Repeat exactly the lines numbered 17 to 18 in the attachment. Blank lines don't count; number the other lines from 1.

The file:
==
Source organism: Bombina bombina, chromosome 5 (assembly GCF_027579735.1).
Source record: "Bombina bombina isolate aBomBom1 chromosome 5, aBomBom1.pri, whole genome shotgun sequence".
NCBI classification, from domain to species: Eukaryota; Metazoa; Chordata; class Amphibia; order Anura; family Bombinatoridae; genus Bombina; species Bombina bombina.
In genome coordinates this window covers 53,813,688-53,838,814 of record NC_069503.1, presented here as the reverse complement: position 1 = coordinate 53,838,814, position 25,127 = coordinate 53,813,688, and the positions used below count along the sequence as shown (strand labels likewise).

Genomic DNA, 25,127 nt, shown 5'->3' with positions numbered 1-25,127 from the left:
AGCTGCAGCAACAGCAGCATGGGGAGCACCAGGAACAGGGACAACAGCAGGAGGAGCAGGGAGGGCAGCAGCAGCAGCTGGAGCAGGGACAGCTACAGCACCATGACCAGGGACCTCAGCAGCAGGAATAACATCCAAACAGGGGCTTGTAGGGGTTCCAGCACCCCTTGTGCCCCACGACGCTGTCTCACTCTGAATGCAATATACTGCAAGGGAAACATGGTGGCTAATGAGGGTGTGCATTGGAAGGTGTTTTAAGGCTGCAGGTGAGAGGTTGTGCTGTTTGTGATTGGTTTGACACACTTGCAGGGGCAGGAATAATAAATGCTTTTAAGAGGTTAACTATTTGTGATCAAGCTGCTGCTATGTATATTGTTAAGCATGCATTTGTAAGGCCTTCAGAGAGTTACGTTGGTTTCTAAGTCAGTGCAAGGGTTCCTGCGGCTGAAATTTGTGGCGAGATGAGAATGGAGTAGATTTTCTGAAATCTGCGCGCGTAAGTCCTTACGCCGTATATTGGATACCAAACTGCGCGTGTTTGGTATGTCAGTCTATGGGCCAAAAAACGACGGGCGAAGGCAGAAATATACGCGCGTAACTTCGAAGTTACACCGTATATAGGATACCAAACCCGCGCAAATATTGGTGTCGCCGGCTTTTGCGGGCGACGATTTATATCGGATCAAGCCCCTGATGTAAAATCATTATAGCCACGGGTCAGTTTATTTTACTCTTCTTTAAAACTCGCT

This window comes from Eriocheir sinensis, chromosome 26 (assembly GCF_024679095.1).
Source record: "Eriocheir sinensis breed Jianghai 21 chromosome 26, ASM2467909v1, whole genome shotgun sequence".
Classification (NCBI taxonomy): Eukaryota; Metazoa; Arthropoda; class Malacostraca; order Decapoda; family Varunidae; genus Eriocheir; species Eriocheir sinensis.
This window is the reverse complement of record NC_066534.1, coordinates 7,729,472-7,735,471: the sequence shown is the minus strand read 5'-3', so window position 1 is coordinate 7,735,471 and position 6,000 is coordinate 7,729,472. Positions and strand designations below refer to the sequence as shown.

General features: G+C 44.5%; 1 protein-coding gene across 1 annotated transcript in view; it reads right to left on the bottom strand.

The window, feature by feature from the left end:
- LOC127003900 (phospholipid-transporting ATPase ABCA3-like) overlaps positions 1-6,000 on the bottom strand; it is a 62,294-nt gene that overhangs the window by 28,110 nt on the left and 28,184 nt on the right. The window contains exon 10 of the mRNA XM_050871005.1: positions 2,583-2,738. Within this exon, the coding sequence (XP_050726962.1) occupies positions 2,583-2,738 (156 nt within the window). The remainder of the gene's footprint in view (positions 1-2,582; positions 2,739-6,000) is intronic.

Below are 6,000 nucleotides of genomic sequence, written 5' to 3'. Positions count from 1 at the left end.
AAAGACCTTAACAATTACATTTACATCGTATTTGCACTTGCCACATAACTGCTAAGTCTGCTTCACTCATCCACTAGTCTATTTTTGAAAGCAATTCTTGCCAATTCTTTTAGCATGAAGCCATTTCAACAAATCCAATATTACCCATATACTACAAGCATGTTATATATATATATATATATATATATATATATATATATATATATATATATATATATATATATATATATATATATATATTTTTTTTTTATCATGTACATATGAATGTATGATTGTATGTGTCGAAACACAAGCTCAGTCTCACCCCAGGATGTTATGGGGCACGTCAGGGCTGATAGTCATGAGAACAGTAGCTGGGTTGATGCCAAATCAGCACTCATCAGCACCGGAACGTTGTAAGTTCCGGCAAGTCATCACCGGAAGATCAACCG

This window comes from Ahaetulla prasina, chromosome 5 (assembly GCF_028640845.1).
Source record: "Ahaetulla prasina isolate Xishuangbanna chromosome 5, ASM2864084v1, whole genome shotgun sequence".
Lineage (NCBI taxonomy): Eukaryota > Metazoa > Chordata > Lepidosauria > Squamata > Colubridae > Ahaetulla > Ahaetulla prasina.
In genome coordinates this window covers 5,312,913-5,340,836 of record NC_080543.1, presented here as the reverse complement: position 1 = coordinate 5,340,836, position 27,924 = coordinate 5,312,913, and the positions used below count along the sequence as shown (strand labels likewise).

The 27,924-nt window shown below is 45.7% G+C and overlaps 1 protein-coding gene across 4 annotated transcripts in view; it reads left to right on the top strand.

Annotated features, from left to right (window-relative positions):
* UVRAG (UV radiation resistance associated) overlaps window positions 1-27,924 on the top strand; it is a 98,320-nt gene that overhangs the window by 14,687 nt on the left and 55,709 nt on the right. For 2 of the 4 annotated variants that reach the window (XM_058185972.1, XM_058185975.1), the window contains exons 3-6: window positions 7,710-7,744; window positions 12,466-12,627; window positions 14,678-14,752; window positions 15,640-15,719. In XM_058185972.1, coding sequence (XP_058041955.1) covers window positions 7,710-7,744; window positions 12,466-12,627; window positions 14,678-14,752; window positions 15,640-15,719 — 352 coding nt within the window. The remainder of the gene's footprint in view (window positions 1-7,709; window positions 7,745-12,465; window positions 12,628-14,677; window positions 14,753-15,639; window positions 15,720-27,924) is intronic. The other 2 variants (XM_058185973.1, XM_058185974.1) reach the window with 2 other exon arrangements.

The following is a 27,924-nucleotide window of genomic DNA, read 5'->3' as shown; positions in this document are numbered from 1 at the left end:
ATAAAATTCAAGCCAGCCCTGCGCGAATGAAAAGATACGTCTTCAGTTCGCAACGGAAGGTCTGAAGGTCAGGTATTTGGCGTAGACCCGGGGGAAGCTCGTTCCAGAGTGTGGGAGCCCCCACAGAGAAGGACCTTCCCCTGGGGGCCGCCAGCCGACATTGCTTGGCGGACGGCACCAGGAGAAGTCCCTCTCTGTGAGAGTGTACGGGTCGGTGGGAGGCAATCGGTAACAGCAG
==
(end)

Source record: "Ahaetulla prasina isolate Xishuangbanna chromosome 5, ASM2864084v1, whole genome shotgun sequence".
Lineage (NCBI taxonomy): Eukaryota > Metazoa > Chordata > Lepidosauria > Squamata > Colubridae > Ahaetulla > Ahaetulla prasina.